Sexual assault is a crime no one wants to think about, and few of us do. Victims often suffer silently, rarely approaching the media to share their stories. Despite the fact that all of the stigma should fall on the perpetrator, victims can struggle with shame or guilt, made more complicated by the fact that, in many cases, the victim has a relationship of some sort with the offender.

So as news of delays in processing sexual assault kits has made the rounds in Florida and nationally, those who work closely with survivors appreciate that, at last, a conversation is being had about this violent crime.

For months, state officials have focused on newly released information that nearly 10,000 rape kits across the state haven’t even been turned into crime labs for processing.

Although there are valid reasons for law enforcement agencies not to submit the kits, officials agree that the majority of those sitting at agencies across the state should be submitted. Benefits include building a stronger database, which could lead to unsolved cases being resolved.

It’s not a subject that’s easy for most of us to really understand.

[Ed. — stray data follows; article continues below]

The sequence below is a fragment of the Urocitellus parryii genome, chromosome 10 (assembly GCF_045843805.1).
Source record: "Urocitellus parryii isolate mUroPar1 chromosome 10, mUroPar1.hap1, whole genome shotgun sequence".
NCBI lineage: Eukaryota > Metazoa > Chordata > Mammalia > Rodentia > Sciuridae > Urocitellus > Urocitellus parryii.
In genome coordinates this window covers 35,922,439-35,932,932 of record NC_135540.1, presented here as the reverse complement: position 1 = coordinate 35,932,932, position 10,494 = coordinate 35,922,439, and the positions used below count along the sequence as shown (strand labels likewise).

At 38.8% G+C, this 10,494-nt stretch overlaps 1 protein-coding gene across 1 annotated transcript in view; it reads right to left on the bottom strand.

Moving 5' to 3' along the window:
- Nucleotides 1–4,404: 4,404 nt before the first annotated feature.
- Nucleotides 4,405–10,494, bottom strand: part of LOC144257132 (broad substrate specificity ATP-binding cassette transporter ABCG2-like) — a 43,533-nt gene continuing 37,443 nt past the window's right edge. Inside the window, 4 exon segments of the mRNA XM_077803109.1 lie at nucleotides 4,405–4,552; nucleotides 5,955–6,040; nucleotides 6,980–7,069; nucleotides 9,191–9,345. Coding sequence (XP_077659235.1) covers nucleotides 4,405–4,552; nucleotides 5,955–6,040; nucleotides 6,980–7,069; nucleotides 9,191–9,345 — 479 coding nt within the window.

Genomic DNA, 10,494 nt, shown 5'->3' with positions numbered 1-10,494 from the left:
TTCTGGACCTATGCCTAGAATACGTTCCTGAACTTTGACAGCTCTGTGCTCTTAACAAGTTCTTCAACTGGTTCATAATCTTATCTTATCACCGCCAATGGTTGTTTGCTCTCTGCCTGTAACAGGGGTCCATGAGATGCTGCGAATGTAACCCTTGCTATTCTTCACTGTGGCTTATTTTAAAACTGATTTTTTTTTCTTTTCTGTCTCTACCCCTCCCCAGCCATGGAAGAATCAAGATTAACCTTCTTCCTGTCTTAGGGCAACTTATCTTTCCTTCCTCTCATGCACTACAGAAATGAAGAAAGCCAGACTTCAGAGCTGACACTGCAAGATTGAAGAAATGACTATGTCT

But we all understand problems caused when bureaucracy or under-funding at the state or national level causes painful delays for individuals who are already suffering.

Victims of violent crimes need to know, and be constantly reassured, that everything that can be done to bring a case to a just end is being done.

The move to address the backlog in processing important evidence is a step in the right direction. Almost half of the country has enacted reforms to end this backlog, with Florida recently joining the ranks.

It wasn’t until Gov. Rick Scott signed Senate Bill 636, which requires rape kits to be submitted in 30 days (and for testing to be completed no later than 120 days) that Florida required law enforcement agencies to submit rape kits for testing.

Nationally, only 3 percent of rapists will spend even a single day in prison. The more kits that are sent and tested, there’s a chance that more offenders will be punished.